WHAT IS NOUN
• Nouns are a part of speech typically denoting a person,
place, thing, animal or idea. In linguistics, a noun is a
member of a large, open lexical category whose
members can occur as the main word in the subject of
a clause, the object of a verb, or the object of
• Lexical categories are defined in terms of the ways in
which their members combine with other kinds of
expressions. The syntactic rules for nouns differ from
language to language. In English, nouns are those words
which can occur with articles and attributive
adjectives and can function as the head of a noun
HISTORY OF NOUN
The English word noun comes from the Latin nōmen, meaning "name"
or "noun", a cognate of the Ancient Greek ónoma(also meaning
"name" or "noun").
Word classes like nouns were first described by Pāṇini in the Sanskrit
language and by Ancient Greek grammarians, and were defined by
the grammatical forms that they take. In Greek and Sanskrit, for
example, nouns are categorized by gender and inflected for case and
Because nouns and adjectives share these three
grammatical categories, grammarians sometimes do not distinguish
between the two. For example, Dionysius Thrax uses the
term ónoma for both, with words of adjectival type largely contained in
the subclass that he describes as paragōgón (plural paragōgá),
meaning "derived". See also the section on substantive below.
Definitions of nouns
Nouns have sometimes been defined in terms of the grammatical categories
to which they are subject (classed by gender, inflected for case and
number). Such definitions tend to be language-specific, since nouns do not
have the same categories in all languages.
Nouns are frequently defined, particularly in informal contexts, in terms of
their semantic properties (their meanings). Nouns are described as words
that refer to a person, place, thing, event,substance, quality, quantity, etc.
However this type of definition has been criticized by contemporary linguists
as being uninformative.
Linguists often prefer to define nouns (and other lexical categories) in terms
of their formal properties. These include morphological information, such as
what prefixes or suffixes they take, and also their syntax – how they
combine with other words and expressions of particular types. Such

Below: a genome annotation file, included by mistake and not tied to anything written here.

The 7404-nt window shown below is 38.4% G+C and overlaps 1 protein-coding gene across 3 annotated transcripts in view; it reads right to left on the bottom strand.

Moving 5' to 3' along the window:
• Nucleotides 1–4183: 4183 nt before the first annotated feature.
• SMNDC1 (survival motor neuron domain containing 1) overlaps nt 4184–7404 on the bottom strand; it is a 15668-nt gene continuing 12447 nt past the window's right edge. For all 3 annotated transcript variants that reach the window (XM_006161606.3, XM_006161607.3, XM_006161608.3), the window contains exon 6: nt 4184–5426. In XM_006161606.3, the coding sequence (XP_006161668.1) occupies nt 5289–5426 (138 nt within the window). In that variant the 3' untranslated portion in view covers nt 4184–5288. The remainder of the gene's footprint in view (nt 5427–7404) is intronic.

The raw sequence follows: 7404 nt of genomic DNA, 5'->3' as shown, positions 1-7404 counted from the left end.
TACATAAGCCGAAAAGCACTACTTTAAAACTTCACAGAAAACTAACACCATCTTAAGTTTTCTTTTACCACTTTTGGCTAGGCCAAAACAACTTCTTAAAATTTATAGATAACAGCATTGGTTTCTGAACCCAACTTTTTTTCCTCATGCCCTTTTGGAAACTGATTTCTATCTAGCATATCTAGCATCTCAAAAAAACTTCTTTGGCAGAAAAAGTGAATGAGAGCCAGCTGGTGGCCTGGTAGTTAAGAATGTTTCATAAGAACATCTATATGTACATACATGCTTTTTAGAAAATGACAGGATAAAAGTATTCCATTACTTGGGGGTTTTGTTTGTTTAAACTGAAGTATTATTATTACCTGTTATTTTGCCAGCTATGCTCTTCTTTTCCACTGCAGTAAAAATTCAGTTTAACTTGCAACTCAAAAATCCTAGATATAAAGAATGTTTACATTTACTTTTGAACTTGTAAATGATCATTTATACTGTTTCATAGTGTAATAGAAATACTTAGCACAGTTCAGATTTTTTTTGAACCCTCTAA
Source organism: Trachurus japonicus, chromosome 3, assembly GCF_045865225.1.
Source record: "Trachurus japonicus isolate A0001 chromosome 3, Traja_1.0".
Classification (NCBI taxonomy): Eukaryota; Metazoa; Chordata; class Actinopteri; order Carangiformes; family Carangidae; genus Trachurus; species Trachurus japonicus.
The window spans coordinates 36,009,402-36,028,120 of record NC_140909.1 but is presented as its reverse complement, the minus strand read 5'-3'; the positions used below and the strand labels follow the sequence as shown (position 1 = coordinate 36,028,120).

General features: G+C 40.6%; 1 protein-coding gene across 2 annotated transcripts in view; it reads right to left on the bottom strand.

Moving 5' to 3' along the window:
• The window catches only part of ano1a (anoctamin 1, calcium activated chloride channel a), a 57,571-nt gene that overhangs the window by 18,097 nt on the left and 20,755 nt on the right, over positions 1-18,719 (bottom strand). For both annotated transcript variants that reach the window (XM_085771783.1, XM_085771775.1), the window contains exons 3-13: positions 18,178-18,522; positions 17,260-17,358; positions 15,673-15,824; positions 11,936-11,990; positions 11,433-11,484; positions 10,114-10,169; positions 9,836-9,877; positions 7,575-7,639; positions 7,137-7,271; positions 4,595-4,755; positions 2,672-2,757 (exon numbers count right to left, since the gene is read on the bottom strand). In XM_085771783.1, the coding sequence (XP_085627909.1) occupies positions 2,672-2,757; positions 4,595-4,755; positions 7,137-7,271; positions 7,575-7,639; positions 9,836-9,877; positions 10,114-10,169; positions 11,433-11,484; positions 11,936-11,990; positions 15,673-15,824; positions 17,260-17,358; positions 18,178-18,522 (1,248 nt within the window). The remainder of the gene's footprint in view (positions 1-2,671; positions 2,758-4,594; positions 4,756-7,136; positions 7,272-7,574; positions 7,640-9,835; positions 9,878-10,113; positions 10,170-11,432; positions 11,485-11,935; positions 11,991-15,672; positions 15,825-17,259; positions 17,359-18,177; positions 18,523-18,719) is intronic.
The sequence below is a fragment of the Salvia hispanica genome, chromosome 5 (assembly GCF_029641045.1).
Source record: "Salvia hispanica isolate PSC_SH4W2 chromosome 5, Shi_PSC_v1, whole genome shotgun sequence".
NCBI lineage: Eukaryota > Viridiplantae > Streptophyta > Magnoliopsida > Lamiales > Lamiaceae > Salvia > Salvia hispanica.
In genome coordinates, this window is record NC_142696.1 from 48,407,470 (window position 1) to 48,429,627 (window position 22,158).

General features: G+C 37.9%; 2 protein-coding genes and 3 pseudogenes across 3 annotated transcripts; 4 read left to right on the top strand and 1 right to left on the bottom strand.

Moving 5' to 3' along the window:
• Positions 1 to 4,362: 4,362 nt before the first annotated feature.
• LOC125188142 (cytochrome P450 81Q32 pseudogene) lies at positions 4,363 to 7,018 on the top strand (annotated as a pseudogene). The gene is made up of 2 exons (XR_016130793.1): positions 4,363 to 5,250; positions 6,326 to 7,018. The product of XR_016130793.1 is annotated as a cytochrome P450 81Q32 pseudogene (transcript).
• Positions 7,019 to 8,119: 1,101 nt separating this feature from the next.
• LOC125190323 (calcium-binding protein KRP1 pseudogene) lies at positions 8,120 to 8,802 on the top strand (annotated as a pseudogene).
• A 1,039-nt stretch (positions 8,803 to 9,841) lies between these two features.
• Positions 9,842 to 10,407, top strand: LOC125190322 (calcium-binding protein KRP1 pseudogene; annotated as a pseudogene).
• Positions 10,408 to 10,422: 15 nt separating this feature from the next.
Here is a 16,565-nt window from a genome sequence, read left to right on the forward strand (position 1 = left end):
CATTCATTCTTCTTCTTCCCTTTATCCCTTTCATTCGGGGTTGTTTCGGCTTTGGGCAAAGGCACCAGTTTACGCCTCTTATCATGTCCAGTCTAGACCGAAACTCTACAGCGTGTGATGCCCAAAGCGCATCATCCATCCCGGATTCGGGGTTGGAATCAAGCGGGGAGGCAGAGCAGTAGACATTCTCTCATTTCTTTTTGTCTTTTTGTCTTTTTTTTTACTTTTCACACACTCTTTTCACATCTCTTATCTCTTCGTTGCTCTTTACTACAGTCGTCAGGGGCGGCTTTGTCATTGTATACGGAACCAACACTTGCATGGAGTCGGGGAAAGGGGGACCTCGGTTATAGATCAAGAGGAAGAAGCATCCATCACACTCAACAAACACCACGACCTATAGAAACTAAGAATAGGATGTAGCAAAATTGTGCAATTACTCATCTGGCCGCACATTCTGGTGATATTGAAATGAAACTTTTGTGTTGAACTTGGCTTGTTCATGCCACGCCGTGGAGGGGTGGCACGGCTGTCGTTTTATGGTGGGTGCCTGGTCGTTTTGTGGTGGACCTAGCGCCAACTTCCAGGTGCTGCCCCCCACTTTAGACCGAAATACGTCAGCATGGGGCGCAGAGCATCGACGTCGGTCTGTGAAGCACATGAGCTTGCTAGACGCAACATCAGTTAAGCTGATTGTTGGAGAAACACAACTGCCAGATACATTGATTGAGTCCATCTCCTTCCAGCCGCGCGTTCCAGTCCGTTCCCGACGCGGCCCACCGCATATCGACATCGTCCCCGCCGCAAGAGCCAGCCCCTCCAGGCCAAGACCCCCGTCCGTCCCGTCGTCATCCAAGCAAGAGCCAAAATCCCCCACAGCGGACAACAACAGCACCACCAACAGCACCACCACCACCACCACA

definitions may nonetheless still be language-specific, since syntax as well
as morphology varies between languages. For example, in English it might
be noted that nouns are words that can co-occur with definite articles (as
stated at the start of this article), but this would not apply inRussian, which
has no definite articles.
There have been several attempts, sometimes controversial, to produce a
stricter definition of nouns on a semantic basis. Some of these are
referenced in the Further reading section below.
Forms of nouns
A noun in its basic form will often consist of a single stem, as in the case of the
English nouns cat, man, table and so on. In many languages nouns can also be
formed from other nouns and from words of other types through morphological
processes, often involving the addition of prefixes and suffixes. Examples in English
are the verbal nouns formed from verbs by the addition of -ing, nouns formed from
verbs using other suffixes such as organization and discovery, agent nouns formed
from verbs usually with the suffix -er or -or, as in actor and worker, feminine forms of
nouns such as actress, lioness, nouns formed from adjectives such as happiness,
and many other types.
Nouns may be identical in form to words that belong to other parts of speech, often as
a result of conversion (or just through coincidence). For example the English
word hit can be both a noun and a verb, and the German Arm/arm can be a noun or
an adjective. In such cases the word is said to represent two or more lexemes.
In many languages nouns inflect (change their form) for number, and sometimes for
case. Inflection for number usually involves forming plural forms, such
as cats and children (see English plural), and sometimes other forms such as duals,